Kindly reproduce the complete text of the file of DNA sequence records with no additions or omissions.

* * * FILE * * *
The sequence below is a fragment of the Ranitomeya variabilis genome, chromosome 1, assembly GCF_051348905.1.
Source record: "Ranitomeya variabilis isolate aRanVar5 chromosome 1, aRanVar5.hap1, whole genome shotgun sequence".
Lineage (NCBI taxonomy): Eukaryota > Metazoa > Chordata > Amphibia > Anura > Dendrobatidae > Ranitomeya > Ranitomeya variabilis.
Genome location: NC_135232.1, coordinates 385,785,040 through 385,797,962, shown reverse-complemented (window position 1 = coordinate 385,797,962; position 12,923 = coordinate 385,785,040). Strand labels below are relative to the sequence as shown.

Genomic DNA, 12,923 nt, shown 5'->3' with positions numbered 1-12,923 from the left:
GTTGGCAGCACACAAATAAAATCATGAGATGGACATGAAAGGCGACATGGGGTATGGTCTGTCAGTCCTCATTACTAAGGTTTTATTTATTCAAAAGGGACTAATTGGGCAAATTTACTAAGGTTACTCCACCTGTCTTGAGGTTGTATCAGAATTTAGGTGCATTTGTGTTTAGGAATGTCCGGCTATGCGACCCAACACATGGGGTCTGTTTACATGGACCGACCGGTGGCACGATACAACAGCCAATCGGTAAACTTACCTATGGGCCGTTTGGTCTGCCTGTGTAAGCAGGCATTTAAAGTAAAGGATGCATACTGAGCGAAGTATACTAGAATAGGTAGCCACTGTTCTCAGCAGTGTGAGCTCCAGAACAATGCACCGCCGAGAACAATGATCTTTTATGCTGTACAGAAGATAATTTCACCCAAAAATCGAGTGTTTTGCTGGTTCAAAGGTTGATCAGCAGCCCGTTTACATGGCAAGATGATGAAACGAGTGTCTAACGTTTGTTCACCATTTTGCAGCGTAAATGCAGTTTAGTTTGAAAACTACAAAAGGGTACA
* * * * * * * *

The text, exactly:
The sequence below is a fragment of the Ranitomeya variabilis genome, chromosome 1, assembly GCF_051348905.1.
Source record: "Ranitomeya variabilis isolate aRanVar5 chromosome 1, aRanVar5.hap1, whole genome shotgun sequence".
Lineage (NCBI taxonomy): Eukaryota > Metazoa > Chordata > Amphibia > Anura > Dendrobatidae > Ranitomeya > Ranitomeya variabilis.
Genome location: NC_135232.1, coordinates 385,785,040 through 385,797,962, shown reverse-complemented (window position 1 = coordinate 385,797,962; position 12,923 = coordinate 385,785,040). Strand labels below are relative to the sequence as shown.

Genomic DNA, 12,923 nt, shown 5'->3' with positions numbered 1-12,923 from the left:
GTTGGCAGCACACAAATAAAATCATGAGATGGACATGAAAGGCGACATGGGGTATGGTCTGTCAGTCCTCATTACTAAGGTTTTATTTATTCAAAAGGGACTAATTGGGCAAATTTACTAAGGTTACTCCACCTGTCTTGAGGTTGTATCAGAATTTAGGTGCATTTGTGTTTAGGAATGTCCGGCTATGCGACCCAACACATGGGGTCTGTTTACATGGACCGACCGGTGGCACGATACAACAGCCAATCGGTAAACTTACCTATGGGCCGTTTGGTCTGCCTGTGTAAGCAGGCATTTAAAGTAAAGGATGCATACTGAGCGAAGTATACTAGAATAGGTAGCCACTGTTCTCAGCAGTGTGAGCTCCAGAACAATGCACCGCCGAGAACAATGATCTTTTATGCTGTACAGAAGATAATTTCACCCAAAAATCGAGTGTTTTGCTGGTTCAAAGGTTGATCAGCAGCCCGTTTACATGGCAAGATGATGAAACGAGTGTCTAACGTTTGTTCACCATTTTGCAGCGTAAATGCAGTTTAGTTTGAAAACTACAAAAGGGTACA